Cameron Joins Coaching Staff

Cameron Joins Coaching Staff

(FREDERICTON, NB) Charlie Cameron has traded the navy and light blue of the Fredericton Police Force for the red, white and black of the Varsity Reds.

After three decades as a police officer, 28 of those in Fredericton, Cameron retired earlier this year.

With some time on his hands, he’s reconnected with fellow Prince Edward Islander Gardiner MacDougall, who has added him as an assistant coach with the Varsity Reds men’s hockey team.

“It’s going to take a little getting used to,” said Cameron. “I’ve been removed from the game for a while, and the speed and pace of the game has changed so much.”

Cameron made his debut behind the VReds bench last week, during an exhibition game against UPEI.

“I’ve known Gardiner for some time, and it was a conversation that started last winter, and one thing led to another… and as the old expression goes, here I am.”

Cameron is no stranger to hockey… or UNB.

He played with the Red Devils during the 1984-85 and 1985-86 seasons, recording 27 points in just 23 games.

Cameron also served as an assistant in the St. Thomas University hockey program, more than a decade ago.

As for all those years spent enforcing the law.

 “I’d like to think there’s a little bit of management skill that might be an attribute,” said Cameron.

“It’s nice to have a veteran hockey mind,” said Varsity Reds head coach Gardiner MacDougall.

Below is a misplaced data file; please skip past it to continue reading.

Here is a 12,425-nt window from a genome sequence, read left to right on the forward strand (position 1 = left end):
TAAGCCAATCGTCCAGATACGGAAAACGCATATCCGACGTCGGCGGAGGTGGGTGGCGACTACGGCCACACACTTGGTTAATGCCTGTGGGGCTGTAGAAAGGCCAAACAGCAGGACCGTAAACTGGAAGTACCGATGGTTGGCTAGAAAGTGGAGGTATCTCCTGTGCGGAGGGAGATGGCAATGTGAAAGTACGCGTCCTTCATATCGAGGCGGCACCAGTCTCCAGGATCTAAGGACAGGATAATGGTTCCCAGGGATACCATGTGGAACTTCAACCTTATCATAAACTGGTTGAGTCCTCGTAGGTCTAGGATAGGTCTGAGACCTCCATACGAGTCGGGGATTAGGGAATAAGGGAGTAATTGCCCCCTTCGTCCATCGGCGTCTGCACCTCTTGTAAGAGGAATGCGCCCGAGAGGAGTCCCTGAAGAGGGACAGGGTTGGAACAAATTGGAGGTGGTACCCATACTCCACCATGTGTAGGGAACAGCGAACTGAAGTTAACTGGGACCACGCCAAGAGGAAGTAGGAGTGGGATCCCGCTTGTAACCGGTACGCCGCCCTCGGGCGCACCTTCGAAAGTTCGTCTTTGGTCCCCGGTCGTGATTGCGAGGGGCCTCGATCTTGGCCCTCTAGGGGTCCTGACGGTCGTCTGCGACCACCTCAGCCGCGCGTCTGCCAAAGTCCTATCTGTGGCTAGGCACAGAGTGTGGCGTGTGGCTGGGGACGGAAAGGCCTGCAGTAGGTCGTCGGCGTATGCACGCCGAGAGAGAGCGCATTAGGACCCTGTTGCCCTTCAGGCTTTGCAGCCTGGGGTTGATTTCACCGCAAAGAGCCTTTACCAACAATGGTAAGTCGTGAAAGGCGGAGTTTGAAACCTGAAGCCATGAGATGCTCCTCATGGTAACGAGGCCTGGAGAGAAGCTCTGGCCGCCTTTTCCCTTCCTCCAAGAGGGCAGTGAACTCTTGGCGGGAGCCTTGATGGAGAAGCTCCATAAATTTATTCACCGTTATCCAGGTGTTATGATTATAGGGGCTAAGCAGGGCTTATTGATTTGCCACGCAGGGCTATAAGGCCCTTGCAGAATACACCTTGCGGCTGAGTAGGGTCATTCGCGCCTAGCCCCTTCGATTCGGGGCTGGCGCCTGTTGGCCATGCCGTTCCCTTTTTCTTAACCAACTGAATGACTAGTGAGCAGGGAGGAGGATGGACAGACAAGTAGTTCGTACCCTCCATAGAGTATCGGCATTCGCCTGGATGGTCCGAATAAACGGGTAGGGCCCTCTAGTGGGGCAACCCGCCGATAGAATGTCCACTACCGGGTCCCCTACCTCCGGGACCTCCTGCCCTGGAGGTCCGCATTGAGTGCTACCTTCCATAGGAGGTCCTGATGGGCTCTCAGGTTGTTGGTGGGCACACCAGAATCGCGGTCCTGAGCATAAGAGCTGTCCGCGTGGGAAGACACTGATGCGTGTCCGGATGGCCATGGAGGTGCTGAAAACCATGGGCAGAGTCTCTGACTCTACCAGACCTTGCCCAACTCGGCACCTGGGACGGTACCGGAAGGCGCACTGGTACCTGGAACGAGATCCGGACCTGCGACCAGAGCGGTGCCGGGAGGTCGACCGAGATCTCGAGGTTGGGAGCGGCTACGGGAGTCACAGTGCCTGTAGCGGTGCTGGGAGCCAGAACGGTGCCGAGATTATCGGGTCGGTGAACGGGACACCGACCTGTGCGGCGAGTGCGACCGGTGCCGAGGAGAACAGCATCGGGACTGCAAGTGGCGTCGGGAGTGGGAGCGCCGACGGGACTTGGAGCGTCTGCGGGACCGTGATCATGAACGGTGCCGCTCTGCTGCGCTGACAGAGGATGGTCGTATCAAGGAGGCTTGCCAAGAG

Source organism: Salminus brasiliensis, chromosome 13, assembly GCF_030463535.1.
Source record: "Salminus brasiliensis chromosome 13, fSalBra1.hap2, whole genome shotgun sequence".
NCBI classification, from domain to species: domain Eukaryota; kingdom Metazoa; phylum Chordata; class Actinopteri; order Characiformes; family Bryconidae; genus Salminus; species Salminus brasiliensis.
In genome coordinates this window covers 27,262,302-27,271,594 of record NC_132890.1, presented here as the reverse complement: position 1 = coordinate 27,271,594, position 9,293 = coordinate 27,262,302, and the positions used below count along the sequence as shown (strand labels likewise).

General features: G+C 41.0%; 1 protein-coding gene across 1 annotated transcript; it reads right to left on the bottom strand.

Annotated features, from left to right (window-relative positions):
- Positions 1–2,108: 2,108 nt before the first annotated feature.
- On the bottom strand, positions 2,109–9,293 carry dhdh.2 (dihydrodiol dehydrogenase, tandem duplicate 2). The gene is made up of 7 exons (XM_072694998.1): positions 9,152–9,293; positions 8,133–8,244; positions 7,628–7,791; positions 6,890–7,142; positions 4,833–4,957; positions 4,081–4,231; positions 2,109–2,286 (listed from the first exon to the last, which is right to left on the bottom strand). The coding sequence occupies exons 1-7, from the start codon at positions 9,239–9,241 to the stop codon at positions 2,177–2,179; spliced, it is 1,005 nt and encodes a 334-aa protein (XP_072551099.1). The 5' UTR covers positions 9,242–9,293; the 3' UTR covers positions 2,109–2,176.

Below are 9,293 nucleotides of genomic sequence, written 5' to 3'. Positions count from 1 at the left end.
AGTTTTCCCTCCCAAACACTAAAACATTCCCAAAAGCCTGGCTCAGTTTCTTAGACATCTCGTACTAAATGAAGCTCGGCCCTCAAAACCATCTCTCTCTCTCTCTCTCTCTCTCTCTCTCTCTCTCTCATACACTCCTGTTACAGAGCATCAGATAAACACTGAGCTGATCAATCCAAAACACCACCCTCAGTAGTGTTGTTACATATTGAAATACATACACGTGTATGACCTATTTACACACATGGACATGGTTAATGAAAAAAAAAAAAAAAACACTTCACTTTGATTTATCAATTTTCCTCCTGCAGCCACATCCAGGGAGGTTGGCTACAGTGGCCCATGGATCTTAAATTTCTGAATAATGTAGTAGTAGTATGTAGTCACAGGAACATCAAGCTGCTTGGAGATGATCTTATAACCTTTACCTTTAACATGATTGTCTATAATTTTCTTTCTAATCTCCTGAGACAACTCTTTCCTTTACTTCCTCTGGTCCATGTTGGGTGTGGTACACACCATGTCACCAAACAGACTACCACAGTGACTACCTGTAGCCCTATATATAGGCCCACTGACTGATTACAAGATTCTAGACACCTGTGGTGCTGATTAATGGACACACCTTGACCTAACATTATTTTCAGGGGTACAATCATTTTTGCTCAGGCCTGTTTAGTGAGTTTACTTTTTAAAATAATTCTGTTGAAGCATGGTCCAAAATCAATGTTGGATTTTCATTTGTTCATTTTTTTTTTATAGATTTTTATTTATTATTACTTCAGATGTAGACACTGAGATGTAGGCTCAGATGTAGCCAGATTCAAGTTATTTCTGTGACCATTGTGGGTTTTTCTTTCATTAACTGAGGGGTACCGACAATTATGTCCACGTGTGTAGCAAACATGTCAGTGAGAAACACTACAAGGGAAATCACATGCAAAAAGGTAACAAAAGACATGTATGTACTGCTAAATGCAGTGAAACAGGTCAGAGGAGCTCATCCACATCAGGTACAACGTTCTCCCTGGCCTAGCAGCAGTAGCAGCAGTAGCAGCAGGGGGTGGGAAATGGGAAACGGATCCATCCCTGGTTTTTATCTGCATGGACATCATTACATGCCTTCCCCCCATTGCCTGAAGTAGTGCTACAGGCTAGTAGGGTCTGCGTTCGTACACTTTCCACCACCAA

MacDougall remembers a younger Cameron as a pretty good hockey player, and notes the family has turned out good players and coaches.

“He’s coached in our league before,” said MacDougall. “He’s got good pedigree as a player and a coach.”

Charlie’s brother, Dave, was head coach of the NHL’s Ottawa Senators, and is currently an assistant with the Calgary Flames.

A former centre, Cameron will work with the Varsity Reds offence.

“I think I’m going to be involved with some of the offence, in particular the faceoffs… and then, I’ll probably be a work in progress from there.”

MacDougall says Cameron is a welcome addition to the staff.

“I don’t think you can have enough good people in your organization. He’s just retired as a police officer, and sometimes it’s good to get a guy that’s been outside the inner circle, he might see something that we don’t see.”